MEMPHIS, Tenn. — Rev. James Lawson and his friend Dr. Martin Luther King Jr. bonded over the use of non-violence as a way to bring about change.
The recent deaths of black men and women at the hands of police officers and others stirred emotions and ignited protests for a change. These protests are built on the backs of those demonstrations from the civil rights movement.
Stephanie Scurlock met one-on-one with the man known as the architect of the non-violent protest in this country to get his take on what he’s seeing today.
“I started working with Dr. King in January of 1958, and was with him in the Memphis campaign which he participated in, and was with him three or four, six hours of the day of his assassination, April the 4th, 1968,” Lawson said.
Lawson strategized and trained young protesters for peaceful demonstrations like the sit-ins at Nashville lunch counters — demonstrations that led to desegregating downtowns throughout America.
“In those workshops, I tried to cover many of the subject matters of nonviolence and the tactics of nonviolence, and I also tried to help people prepare themselves to face name-calling, cursing, and actual violence,” he said.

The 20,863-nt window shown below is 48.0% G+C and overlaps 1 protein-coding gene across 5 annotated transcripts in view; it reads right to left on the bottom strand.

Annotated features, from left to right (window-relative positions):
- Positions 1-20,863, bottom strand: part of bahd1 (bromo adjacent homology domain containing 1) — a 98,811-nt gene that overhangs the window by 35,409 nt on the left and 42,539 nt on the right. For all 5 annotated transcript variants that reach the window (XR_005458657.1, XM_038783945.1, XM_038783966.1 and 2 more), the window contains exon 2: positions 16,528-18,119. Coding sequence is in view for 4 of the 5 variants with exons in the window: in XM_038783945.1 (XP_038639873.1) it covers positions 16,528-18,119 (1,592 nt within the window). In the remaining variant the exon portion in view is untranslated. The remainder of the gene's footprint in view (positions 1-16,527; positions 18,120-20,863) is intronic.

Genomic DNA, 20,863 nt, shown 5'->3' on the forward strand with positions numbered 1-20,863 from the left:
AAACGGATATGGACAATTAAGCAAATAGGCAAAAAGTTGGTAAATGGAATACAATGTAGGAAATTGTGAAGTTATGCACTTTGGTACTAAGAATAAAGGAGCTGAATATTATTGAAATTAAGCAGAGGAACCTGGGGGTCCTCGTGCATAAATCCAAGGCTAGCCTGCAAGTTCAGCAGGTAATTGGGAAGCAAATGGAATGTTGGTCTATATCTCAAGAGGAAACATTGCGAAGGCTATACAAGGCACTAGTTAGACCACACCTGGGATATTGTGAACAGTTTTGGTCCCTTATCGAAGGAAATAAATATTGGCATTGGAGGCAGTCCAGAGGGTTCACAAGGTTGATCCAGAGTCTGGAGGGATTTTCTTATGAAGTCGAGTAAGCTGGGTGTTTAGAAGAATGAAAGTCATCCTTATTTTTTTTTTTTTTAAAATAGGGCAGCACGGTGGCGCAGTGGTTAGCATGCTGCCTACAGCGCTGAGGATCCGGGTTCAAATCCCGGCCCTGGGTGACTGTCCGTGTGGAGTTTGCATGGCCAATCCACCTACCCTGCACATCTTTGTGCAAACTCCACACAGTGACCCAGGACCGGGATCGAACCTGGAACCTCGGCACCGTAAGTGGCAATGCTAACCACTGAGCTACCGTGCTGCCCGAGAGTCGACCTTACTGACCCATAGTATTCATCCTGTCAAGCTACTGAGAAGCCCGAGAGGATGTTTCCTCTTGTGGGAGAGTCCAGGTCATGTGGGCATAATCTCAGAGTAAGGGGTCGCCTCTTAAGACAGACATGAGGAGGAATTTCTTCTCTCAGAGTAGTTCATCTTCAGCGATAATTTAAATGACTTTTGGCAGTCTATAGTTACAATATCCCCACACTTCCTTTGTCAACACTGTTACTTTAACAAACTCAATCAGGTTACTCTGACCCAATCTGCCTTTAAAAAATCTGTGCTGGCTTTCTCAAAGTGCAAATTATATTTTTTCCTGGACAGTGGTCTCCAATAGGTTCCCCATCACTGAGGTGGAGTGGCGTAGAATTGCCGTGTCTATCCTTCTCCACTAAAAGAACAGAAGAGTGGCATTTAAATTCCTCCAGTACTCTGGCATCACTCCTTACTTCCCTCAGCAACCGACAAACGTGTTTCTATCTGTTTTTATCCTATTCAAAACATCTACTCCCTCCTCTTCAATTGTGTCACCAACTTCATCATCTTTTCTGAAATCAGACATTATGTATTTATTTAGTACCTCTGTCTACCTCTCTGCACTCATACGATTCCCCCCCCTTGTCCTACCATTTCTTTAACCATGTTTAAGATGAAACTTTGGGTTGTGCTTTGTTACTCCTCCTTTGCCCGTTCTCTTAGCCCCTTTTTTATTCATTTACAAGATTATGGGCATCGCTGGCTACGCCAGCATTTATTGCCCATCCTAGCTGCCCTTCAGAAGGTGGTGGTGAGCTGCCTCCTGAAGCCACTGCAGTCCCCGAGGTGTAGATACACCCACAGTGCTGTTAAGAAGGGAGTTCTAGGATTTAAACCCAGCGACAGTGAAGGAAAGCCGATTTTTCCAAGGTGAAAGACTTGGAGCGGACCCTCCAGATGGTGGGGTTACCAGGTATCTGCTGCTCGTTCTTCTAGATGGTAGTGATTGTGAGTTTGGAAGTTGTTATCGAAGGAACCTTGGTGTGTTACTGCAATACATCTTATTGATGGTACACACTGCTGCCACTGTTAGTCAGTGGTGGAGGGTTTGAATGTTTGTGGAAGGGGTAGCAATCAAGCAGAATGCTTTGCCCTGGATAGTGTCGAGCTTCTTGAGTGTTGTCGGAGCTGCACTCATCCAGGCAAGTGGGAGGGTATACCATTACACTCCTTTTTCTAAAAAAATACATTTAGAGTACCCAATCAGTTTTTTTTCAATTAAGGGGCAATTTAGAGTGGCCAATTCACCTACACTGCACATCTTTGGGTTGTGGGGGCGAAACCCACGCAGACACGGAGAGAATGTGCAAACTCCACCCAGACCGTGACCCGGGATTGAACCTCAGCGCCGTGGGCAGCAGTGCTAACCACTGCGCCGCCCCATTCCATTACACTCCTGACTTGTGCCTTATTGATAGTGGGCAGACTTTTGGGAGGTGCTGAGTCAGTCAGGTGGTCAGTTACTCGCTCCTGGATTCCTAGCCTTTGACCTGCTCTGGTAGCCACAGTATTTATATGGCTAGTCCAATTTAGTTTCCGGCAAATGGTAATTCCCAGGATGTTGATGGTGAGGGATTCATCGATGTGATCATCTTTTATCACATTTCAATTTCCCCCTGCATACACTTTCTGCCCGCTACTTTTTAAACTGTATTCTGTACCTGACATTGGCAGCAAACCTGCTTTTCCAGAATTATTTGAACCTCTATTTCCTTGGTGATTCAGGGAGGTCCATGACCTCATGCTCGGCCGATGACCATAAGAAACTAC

Lawson, now 91, pastored churches in Nashville and Memphis before heading to Los Angeles, where he lives now watching these new demonstrations unfold.
“I recognize that in the United States, there is perhaps the largest or second-largest campaign of nonviolence the nation has ever had, and I recognize that it’s calling for many different issues that need to be corrected, yet that have never been corrected in the United States,” he said.
“Now, the issue of the excessive use of violence on innocent people who are then injured or gassed or shot and killed by police, it’s now time for the USA people to say we have to have a different form of policing.”
Lawson believes the violence that sometimes breaks out doesn’t reflect on the work of the Black Lives Matter movement, but stems from the core of this country’s founding.
“The United States of America has the most violent culture in human history. We have had in our land, 400 years of violence,” he said. “They represent USA culture. They do not represent Black Lives Matter network. … They represent the violence that comes out of the woodwork of America.”
He believes the demonstrations are necessary to bring about change that he says we’re already starting to see as cities across the country began to change unjust laws and policies.
“What you see happening could be the most important campaign since Rosa Parks, Martin King,” he said.
Rev. Lawson believes people at the local level will change this country, dismantling injustices city by city, community by community.